Thriver: Olympian Laurie Hernandez values her 'favorite self'

By Renata Hill, Moodfuel News

Olympic gold medal gymnast Laurie Hernandez lives with anxiety, depression and eating challenges from years of abuse and injuries in her gymnastics career, but in this video she discusses the ways she's learned to clear her mind of worries and accept her own power

Everyone agrees – athlete, TV and movie star, author and mental health advocate Laurie Hernandez is a go-getter. She's won numerous medals in her competitive gymnastics career, including gold and silver at the 2016 Summer Olympics as the first Hispanic gymnast to compete for the U.S. since 1984. She's starred on TV in "Dancing with the Stars" and as an actress in two Disney movies. Then, she vaulted to the New York Times bestseller list with her autobiography, I Got This: To Gold and Beyond and a follow-up children's book, She's Got This.

Her dual message of "always get up when you fall down and always believe in yourself" has resonated with little girls and women alike. Mattel was so impressed, the company honored her with a β€œShero” doll in her likeness down to the springy curls.

Clockwise from L: Laurie Hernandez's autobiography, children's book and selfie with her Barbie likeness. Selfie portrait from Hernandez's Instagram account

Despite the glory, Hernandez has struggled with mental health challenges. She trained from the ages of six to 16 with an abusive gymnastics coach who publicly shamed her about her weight and forced her to compete while injured. It's also possible that so much fame so young created pressure for her to continue reaching for higher and higher goals. Plus, her out status with girlfriend and fellow Olympian Charlotte Drury may hold its own cultural challenges.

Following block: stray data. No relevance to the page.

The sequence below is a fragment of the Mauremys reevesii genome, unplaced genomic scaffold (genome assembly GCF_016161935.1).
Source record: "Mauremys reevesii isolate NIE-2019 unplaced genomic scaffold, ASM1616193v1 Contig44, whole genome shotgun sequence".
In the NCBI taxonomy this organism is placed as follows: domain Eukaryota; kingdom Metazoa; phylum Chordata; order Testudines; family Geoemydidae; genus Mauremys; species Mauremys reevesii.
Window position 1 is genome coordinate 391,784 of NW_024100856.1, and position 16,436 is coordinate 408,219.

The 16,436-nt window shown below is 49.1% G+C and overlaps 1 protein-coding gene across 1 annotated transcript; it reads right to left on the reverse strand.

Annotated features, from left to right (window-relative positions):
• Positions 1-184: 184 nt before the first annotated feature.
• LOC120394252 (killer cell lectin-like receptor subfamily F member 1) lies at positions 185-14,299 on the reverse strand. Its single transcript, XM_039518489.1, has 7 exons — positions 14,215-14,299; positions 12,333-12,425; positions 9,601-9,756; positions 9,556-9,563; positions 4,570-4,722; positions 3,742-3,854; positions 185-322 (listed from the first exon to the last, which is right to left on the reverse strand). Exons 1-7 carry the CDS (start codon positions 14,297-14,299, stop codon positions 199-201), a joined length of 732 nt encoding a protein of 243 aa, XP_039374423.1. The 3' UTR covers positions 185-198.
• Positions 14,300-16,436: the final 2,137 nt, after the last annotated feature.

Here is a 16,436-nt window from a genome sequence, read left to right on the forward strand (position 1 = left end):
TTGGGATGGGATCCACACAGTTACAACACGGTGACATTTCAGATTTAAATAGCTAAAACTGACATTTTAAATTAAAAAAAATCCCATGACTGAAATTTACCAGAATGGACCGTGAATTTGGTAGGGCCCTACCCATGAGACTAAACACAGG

Hernandez admits to living with anxiety, depression and disordered eating. True to her determined nature, these troubles have provided direction for her. She's become a vocal and resilient advocate for mental health. Here, in a revealing video for the Mentor YouTube channel, Hernandez shares aspects of her struggle and her healthy coping strategy of paying attention to the needs of her "favorite self."

Laurie Hernandez on achieving mental health by valuing her "favorite self"
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Supporting people in recovery from trauma and suicidal intensity is my Why. I live differently abled & am proudly part-Indigenous (Mvskoke).
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